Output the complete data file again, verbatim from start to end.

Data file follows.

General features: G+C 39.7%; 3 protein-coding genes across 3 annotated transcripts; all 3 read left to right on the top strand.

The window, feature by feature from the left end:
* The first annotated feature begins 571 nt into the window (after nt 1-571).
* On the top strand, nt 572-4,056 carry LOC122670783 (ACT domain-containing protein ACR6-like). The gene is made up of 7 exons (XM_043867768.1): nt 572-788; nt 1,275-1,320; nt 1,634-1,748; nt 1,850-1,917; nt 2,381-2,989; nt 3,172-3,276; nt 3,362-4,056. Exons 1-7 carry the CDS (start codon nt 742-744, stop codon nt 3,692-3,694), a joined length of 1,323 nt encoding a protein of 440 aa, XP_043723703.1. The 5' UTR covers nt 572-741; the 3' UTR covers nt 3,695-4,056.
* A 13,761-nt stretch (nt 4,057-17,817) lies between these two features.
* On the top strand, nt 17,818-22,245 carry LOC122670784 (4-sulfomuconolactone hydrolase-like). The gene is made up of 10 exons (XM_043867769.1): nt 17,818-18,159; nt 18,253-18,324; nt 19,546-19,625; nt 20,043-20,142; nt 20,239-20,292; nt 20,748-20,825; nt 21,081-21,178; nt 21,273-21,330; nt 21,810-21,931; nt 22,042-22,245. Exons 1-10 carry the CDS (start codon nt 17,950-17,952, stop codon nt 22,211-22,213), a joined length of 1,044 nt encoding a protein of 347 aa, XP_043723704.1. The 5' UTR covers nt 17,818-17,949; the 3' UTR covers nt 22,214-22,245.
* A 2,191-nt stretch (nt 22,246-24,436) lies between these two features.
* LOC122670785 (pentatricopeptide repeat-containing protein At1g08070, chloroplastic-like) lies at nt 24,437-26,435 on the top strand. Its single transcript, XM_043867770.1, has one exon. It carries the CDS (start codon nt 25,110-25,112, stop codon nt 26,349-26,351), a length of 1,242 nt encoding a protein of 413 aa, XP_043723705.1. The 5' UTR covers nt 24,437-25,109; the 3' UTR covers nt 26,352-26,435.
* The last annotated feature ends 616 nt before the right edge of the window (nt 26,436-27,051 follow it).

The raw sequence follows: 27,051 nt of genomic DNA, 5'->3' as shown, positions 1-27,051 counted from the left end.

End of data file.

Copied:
General features: G+C 39.7%; 3 protein-coding genes across 3 annotated transcripts; all 3 read left to right on the top strand.

The window, feature by feature from the left end:
* The first annotated feature begins 571 nt into the window (after nt 1-571).
* On the top strand, nt 572-4,056 carry LOC122670783 (ACT domain-containing protein ACR6-like). The gene is made up of 7 exons (XM_043867768.1): nt 572-788; nt 1,275-1,320; nt 1,634-1,748; nt 1,850-1,917; nt 2,381-2,989; nt 3,172-3,276; nt 3,362-4,056. Exons 1-7 carry the CDS (start codon nt 742-744, stop codon nt 3,692-3,694), a joined length of 1,323 nt encoding a protein of 440 aa, XP_043723703.1. The 5' UTR covers nt 572-741; the 3' UTR covers nt 3,695-4,056.
* A 13,761-nt stretch (nt 4,057-17,817) lies between these two features.
* On the top strand, nt 17,818-22,245 carry LOC122670784 (4-sulfomuconolactone hydrolase-like). The gene is made up of 10 exons (XM_043867769.1): nt 17,818-18,159; nt 18,253-18,324; nt 19,546-19,625; nt 20,043-20,142; nt 20,239-20,292; nt 20,748-20,825; nt 21,081-21,178; nt 21,273-21,330; nt 21,810-21,931; nt 22,042-22,245. Exons 1-10 carry the CDS (start codon nt 17,950-17,952, stop codon nt 22,211-22,213), a joined length of 1,044 nt encoding a protein of 347 aa, XP_043723704.1. The 5' UTR covers nt 17,818-17,949; the 3' UTR covers nt 22,214-22,245.
* A 2,191-nt stretch (nt 22,246-24,436) lies between these two features.
* LOC122670785 (pentatricopeptide repeat-containing protein At1g08070, chloroplastic-like) lies at nt 24,437-26,435 on the top strand. Its single transcript, XM_043867770.1, has one exon. It carries the CDS (start codon nt 25,110-25,112, stop codon nt 26,349-26,351), a length of 1,242 nt encoding a protein of 413 aa, XP_043723705.1. The 5' UTR covers nt 24,437-25,109; the 3' UTR covers nt 26,352-26,435.
* The last annotated feature ends 616 nt before the right edge of the window (nt 26,436-27,051 follow it).

The raw sequence follows: 27,051 nt of genomic DNA, 5'->3' as shown, positions 1-27,051 counted from the left end.